18 Students On Boat Trapped In Jungle Of Water Hyacinth For 9 Hours

Students on the boat trapped amid a dense path of water hyacinth on the canal. NfN Picture.

Santipur, Oct. 13: 18 students were rescued by a combined team of National Disaster Response Force and Civil Defence personnel on Friday evening after they remained trapped on a boat on a canal of the river Hooghly in Nadia’s Santipur for about nine hours since the morning as dense patches of water hyacinth suffocated the river surface blocking their movement.

The students aged between six and 14, who read between class V and VIII and hail from Char Panpara, Khounishnagar, Kaldanga, and Krishnadevpur villages, were on their way to school in Bagh Anchra on the other side of the bank.

Sources said that at least four students fell sick due to the scorching temperature and thirst, while residents and their parents watched helplessly throughout the day as no boat could make their way to reach them due to the dense weeds that remained immovable for months apparently due to sheer apathy of the district administration that never bothered to clear it. Unfortunately enough all the students failed to appear in their class test that was scheduled on the day.

There were also at least 8 other persons on the boat including the boatman, who also suffered the same problem and was rescued.

A total of 26 passengers of the boat could eventually be rescued at about 6.30 pm – after three hours of rigorous efforts by Civic Defence and NDRF personnel who created a passage through the floating weeds to reach the trapped boat. BDO Santipur Md Sabbir Ahmad Molla monitored the entire rescue operation at the spot.

A large number of people and students who live on the other side of the canal regularly cross the 400-meter stretch of the canal known as ‘Chari-Ganga’ to reach their destinations, which largely remained suffocated throughout the year due to the thick cover of water hyacinth infested over an area of about 2 square kilometer stretch of the canal.

As a result for a major part of the year crossing the canal used to become a difficult task for them as it generally takes more than two hours to reach the Bagh Anchra ghat – the gateway to the Santipur town on a boat making way through the dense weeds. Avoiding the canal is a costly alternative as one has to detour about 11 km by road to reach Santipur town.

Water hyacinth is an invasive fast-growing aquatic weed that surfaces on water bodies and forms daughter plants, which can reproduce thousands of seeds to remain viable for over 20 years.

To reach destinations in time people regularly leave home at least two hours in advance to avoid losing time being trapped while crossing the canal.

On Friday the 18 students, left home well in advance but were trapped by dense weeds at about 9.30 a.m. barely within 150 meters away from the bank.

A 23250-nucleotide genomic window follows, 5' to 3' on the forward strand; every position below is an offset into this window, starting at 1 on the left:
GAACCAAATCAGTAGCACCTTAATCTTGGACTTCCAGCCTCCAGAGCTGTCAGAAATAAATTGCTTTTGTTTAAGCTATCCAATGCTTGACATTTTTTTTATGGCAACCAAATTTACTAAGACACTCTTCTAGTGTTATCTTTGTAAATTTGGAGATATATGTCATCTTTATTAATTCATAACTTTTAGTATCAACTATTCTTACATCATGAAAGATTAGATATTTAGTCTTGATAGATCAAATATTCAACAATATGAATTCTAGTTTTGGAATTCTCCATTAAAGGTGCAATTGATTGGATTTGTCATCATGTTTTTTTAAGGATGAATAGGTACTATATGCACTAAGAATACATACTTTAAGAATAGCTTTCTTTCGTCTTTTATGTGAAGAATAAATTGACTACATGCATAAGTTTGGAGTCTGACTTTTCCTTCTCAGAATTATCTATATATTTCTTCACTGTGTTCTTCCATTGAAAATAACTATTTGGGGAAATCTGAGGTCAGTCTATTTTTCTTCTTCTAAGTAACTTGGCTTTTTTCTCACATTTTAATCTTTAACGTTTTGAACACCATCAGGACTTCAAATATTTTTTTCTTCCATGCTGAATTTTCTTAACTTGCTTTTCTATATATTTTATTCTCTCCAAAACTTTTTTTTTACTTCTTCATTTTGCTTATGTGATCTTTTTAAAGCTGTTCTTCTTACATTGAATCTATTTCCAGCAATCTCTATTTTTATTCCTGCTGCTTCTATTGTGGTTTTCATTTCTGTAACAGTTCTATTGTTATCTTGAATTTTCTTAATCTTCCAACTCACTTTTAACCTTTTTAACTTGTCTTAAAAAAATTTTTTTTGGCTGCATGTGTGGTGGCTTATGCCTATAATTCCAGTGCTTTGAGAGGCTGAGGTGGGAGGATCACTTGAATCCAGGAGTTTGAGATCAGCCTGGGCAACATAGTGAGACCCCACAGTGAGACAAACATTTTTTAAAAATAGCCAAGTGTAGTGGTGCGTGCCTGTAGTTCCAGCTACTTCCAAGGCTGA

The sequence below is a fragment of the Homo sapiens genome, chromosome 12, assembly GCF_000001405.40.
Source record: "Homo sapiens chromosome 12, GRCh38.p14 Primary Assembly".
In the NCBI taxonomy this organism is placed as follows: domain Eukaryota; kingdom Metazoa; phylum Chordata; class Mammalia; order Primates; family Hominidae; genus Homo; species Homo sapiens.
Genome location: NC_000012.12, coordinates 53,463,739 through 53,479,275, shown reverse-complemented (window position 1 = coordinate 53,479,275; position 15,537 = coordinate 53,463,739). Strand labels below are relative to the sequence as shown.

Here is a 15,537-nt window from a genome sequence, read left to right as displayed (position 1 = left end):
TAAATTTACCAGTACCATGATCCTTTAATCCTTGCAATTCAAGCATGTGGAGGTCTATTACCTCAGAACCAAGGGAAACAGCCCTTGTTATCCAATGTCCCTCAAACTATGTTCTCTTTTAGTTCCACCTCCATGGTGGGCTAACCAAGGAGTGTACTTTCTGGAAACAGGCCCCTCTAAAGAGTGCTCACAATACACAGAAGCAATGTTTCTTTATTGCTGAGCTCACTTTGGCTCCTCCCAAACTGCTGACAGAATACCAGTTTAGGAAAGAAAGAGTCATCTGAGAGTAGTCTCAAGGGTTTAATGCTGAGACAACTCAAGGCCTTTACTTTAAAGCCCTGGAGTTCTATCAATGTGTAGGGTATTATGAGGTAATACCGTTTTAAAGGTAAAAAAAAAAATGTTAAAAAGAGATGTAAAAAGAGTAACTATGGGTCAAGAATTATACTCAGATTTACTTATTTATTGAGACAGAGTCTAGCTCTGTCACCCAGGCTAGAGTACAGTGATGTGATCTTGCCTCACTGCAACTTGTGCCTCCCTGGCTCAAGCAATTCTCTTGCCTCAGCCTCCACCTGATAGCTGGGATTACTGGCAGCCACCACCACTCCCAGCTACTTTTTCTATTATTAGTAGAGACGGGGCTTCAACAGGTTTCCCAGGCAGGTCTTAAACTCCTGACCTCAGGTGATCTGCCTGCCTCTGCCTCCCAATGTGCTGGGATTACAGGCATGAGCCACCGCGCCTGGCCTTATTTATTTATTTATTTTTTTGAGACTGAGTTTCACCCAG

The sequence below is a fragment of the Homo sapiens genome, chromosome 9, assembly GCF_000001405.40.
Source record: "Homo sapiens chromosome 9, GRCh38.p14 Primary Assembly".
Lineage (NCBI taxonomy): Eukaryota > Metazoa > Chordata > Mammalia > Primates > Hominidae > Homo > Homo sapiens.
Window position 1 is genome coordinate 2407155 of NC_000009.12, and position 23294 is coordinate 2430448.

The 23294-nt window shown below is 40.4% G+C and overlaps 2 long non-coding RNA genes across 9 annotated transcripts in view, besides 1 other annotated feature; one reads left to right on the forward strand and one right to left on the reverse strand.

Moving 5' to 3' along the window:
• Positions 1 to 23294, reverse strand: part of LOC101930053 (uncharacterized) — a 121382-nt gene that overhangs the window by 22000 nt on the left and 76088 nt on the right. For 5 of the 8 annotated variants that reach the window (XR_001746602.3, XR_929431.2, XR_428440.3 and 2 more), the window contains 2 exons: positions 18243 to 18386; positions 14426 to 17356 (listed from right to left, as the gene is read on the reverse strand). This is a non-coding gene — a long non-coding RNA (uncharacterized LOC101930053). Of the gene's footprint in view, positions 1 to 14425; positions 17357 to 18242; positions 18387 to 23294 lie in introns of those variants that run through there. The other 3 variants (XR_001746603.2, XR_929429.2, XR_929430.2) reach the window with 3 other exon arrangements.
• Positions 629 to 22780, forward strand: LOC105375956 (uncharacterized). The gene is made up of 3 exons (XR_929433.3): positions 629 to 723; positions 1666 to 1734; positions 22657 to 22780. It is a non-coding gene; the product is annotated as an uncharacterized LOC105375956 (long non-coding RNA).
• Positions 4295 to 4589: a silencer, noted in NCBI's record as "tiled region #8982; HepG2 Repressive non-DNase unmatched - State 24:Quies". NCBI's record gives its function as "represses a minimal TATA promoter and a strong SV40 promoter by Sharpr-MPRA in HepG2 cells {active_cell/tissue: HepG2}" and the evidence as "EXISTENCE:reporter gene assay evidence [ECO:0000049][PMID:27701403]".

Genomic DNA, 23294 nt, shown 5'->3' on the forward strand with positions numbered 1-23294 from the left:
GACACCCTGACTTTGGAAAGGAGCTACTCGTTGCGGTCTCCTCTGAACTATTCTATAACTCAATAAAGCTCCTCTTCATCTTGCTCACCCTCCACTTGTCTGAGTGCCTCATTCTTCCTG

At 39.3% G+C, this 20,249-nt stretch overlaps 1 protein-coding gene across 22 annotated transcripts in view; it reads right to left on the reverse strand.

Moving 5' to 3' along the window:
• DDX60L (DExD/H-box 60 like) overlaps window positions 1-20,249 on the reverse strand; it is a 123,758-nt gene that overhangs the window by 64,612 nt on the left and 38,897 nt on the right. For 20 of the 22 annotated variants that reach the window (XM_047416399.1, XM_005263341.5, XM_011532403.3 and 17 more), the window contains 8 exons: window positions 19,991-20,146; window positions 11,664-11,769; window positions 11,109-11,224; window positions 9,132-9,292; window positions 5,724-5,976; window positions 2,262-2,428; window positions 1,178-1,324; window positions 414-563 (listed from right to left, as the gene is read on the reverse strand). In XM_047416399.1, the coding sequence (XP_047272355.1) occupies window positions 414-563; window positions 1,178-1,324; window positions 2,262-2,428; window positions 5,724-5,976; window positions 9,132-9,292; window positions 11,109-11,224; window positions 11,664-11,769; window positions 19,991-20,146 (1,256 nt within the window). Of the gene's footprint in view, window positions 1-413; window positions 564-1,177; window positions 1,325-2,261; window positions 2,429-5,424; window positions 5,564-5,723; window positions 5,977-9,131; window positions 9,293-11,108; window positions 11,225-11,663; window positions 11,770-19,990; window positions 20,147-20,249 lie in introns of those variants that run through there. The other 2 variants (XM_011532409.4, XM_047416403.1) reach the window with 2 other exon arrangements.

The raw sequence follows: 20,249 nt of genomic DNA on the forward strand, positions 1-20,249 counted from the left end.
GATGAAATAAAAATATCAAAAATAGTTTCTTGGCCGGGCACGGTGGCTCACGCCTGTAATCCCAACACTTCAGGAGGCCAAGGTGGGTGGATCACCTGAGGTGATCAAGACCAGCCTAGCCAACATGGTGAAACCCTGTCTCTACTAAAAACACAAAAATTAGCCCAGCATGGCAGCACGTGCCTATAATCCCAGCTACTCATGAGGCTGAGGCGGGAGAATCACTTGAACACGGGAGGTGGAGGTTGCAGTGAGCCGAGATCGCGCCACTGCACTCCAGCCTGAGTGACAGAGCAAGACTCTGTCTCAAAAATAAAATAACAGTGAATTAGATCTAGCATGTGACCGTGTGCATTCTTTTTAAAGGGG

Ashim Hazra, father of Shreya Hazra, a trapped student of class V said, “Every day I leave my daughter at the Char Panpara ghat at 9 am so that she can teach school on time. But on many occasions, she fails to reach in time due to the indefinite journey time. I don’t know when this woe would end”.

Villagers alleged that their children often abstain from school in fear of missing the boat in the evening as boatmen stop service in fear of being trapped amid the darkness.

On several occasions villagers have appealed before the district administration and even before Chief Minister Mamata Banerjee for a permanent solution to clear Hyacinth weeds or to make Foot Bridge over the canal. But none of the demand has materialized so far except for some surveys to examine the feasibility of the construction of Foot Bridge.

“The Hyacinth and the negligence of the administration that never bothered to find out a solution have become a threat to the life of around ten thousand people”, Bappa Hazra a villager told The NfN.

A senior official of Nadia Zilla parishad said, “A footbridge is not feasible since it can only be done for a maximum 50-meter stretch. We are trying to find ways to meet budgetary requirements for regular cleaning of hyacinth”.

“There was earlier a provision for cleaning hyacinth under central aided schemes, but the present government has withdrawn it. We are, however,  consulting the fisheries department if they undertake a project to clean the canal even though senior officials of state administration think that such cleaning is a misuse of public money as hyacinth grows again and again”, the official added.

Speaking to The NfN, Nadia DM S.Arun Prasad said, “We were today focused on the rescue operation. We will talk about the technicalities with the concerned departments to find out the cause of growths of the hyacinth and recommend further initiatives for its cleaning examining the feasibilities”.

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